Notley and Kenney swap attacks on trust in Alberta election leaders debate

Albertans go to the polls on April 16

United Conservative Party leader Jason Kenney, left to right, Alberta Liberal Party leader David Khan, Alberta New Democrat Party leader and incumbent premier Rachel Notley and Alberta Party leader Stephen Mandel greet each before the start of the 2019 Alberta Leaders Debate in Edmonton, Alta., on Thursday, April 4, 2019. THE CANADIAN PRESS/Codie McLachlan

EDMONTON — United Conservative Leader Jason Kenney and NDP Leader Rachel Notley came in elbows high in Alberta’s election leadership debate, each castigating the other of failing fundamental tests of public trust.

Kenney accused Notley of bungling the economy and kowtowing to Prime Minister Justin Trudeau, while Notley labelled Kenney a snake oil salesman on social issues and a cheat.

Notley zeroed in on the ongoing investigation by elections officials and the RCMP into aspects of the UCP leadership race that delivered Kenney to victory in 2017.

“It is becoming clearer and clearer that people on Mr. Kenney’s leadership team at the very least cheated for him to win the leadership,” Notley said Thursday night.

“So the real question is this: If Mr. Kenney would cheat his own party members to have a chance at running to be premier, what will he do to the people of this province to keep the job?”

Kenney said Notley has failed by taking the wheel of Alberta’s sluggish economy in 2015 and, through higher taxes and regulations, ramming it deeper into the ditch.

He said Notley has brought in massive deficits, growing debt and teamed up with a federal government that has not delivered a pipeline while putting forth legislation that could tie up future energy projects and ban northern B.C. tanker traffic.

“The NDP is digging us into a debt hole of well over $100 billion that risks our future and our public services,” said Kenney.

“Premier Notley has made a disastrous deal, an alliance with Justin Trudeau and all we have to show for it is a jobs crisis, no pipelines and a carbon tax.”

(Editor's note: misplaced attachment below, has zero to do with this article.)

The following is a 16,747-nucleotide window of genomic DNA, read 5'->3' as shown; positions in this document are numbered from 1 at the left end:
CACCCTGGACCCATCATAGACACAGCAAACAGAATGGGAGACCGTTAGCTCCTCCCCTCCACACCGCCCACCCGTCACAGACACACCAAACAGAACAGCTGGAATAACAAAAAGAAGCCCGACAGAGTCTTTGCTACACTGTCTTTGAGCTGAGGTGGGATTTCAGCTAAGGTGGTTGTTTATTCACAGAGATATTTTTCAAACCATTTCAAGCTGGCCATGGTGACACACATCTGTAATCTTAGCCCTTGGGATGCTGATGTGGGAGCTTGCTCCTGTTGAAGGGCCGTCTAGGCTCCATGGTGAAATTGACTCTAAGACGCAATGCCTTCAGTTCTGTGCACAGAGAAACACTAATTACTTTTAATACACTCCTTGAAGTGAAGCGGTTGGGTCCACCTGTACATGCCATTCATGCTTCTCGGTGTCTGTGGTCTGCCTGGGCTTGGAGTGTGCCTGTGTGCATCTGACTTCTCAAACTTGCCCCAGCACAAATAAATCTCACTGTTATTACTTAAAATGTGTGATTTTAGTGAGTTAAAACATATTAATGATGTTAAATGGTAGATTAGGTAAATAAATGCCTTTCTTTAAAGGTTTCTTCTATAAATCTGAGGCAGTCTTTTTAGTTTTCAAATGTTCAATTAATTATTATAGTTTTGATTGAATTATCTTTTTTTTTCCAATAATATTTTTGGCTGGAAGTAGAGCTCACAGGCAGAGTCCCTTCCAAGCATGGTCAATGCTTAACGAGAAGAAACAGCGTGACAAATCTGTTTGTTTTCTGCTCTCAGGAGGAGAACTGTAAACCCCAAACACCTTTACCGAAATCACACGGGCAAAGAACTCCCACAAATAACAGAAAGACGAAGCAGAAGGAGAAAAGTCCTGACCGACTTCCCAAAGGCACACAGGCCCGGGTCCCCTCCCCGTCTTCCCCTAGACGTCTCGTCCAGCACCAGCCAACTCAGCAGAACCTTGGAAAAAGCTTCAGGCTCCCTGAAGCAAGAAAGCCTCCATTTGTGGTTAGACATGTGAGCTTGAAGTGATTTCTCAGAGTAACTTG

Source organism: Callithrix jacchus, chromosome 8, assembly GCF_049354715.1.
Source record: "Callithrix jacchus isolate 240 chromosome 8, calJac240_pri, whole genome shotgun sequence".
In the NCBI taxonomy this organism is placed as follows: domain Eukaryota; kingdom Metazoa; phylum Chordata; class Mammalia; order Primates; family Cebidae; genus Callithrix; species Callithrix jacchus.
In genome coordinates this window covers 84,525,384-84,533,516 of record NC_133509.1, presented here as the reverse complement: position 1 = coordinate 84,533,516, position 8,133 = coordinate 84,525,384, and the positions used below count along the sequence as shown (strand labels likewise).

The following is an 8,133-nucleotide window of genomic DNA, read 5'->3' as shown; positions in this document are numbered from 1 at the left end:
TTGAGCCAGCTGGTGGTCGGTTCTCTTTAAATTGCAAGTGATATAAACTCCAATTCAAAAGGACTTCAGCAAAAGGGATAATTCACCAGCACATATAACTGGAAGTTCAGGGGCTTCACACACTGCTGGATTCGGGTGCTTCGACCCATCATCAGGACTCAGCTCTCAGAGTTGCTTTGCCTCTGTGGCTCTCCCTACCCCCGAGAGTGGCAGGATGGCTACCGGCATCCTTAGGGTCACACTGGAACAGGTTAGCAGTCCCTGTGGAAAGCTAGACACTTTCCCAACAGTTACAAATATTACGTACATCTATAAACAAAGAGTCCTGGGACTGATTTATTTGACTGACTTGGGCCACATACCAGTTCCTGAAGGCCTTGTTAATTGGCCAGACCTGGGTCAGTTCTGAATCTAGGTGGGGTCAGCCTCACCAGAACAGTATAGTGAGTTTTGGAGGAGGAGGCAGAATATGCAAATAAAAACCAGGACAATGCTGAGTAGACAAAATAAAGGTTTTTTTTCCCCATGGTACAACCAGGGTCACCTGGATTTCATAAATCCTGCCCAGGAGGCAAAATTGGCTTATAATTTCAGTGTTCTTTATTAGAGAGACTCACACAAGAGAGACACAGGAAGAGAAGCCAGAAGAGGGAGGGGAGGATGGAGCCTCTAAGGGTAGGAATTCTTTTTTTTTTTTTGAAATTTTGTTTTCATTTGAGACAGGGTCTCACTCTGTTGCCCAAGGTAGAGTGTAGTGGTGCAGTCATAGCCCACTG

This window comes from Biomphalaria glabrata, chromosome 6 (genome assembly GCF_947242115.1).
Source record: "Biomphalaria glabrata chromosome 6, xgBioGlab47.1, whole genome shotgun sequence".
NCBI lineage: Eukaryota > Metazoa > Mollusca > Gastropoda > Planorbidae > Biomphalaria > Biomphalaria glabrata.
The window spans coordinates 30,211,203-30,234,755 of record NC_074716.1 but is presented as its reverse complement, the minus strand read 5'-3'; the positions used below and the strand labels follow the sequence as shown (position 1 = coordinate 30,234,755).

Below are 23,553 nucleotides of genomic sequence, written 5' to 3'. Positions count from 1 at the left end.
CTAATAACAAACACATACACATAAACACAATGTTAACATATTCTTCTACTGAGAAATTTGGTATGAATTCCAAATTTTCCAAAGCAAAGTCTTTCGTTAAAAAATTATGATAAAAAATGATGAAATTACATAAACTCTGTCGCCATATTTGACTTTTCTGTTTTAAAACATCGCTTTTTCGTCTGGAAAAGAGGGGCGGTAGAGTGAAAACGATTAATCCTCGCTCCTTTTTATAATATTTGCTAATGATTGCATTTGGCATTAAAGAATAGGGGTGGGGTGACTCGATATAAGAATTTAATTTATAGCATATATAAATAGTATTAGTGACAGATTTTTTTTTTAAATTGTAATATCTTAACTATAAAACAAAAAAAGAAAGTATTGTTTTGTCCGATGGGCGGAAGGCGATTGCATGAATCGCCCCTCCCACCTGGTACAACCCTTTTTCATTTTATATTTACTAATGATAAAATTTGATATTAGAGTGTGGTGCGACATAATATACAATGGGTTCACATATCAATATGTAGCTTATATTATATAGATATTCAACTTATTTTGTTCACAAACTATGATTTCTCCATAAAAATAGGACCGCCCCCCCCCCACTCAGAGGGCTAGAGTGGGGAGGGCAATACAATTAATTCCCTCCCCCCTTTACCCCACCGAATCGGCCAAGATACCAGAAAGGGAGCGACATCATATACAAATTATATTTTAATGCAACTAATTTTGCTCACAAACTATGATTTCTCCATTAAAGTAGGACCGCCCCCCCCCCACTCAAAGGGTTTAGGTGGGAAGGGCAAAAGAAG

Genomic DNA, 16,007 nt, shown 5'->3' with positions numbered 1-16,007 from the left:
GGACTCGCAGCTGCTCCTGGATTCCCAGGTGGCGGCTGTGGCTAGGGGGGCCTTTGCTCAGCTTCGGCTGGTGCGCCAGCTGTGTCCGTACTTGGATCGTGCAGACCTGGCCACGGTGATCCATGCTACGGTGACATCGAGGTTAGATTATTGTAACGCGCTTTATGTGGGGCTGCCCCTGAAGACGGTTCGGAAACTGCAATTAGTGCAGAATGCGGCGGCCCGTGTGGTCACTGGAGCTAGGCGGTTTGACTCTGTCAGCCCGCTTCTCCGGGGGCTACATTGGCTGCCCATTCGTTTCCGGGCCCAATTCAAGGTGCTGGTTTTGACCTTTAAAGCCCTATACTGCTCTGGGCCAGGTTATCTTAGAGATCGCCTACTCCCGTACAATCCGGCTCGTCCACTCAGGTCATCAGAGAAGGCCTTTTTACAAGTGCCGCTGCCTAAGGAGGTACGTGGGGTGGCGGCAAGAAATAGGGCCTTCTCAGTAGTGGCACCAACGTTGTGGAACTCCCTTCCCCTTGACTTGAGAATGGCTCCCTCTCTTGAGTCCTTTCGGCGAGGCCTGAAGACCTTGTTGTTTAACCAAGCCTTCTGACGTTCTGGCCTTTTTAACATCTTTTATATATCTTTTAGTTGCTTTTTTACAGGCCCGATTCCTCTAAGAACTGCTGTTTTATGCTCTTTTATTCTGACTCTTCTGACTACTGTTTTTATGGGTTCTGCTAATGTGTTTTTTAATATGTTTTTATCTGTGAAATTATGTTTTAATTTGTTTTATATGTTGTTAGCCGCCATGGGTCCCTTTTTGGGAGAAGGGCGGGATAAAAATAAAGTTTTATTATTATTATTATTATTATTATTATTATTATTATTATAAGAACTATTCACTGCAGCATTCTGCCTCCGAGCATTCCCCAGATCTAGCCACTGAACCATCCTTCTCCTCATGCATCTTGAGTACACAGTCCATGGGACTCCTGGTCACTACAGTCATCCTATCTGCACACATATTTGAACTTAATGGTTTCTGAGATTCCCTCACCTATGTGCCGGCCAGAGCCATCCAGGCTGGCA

Turning to Notley, he said: “You sold Alberta down the river.”

Notley charged Kenney with failing to keep people with intolerant views out of the party. This week, Kenney refused to take action on candidate Mark Smith for 2013 homophobic remarks and comments equating abortion to murder.

Kenney has condemned the remarks but is letting Smith, his education critic in caucus, remain a candidate.

Smith is one of a number of UCP candidates or party members who have faced controversy over remarks about LGBTQ, Muslims or other minority groups.

Notley said the reason is clear: “Mr. Kenney is not being forthright with Albertans when he talks about the idea that his party accepts and supports people in the LGBTQ community. They do not.”

Kenney has faced controversy over how he won the leadership of the UCP.

Alberta’s elections commissioner and the RCMP have been investigating Jeff Callaway’s leadership campaign, and how it was financed amid reports that Callaway was not a real candidate, but was planted there to attack Kenney’s main rival on Kenney’s behalf.

Kenney has denied any agreement with Callaway, but recently disclosed documents showed the two campaigns shared talking points, attack ads and even collaborated on the date Callaway would quit the race in order to back Kenney.

Responding to Notley in the debate, Kenney called her attacks calculated misdirection.

“Whenever she does this it’s because she’s incapable of defending her failed economic record,” he said.

“Whenever you hear that fear and smear, that’s what’s really going on.”

Alberta Party Leader Stephen Mandel said both Notley and Kenney are failing Albertans. He said his centrist party focuses on the economy and on social issues.

“We don’t think you should have to choose between a good economy and a kind society. You should be able to have both,” said Mandel.

Alberta Liberal party Leader David Khan pushed his economic plan, specifically effectively eliminating provincial income tax for almost all Albertans while bringing in a sales tax to stabilize revenues.

“We have the boldest pro-growth strategy of any political party in decades,” said Khan.

Albertans go to the polls on April 16.

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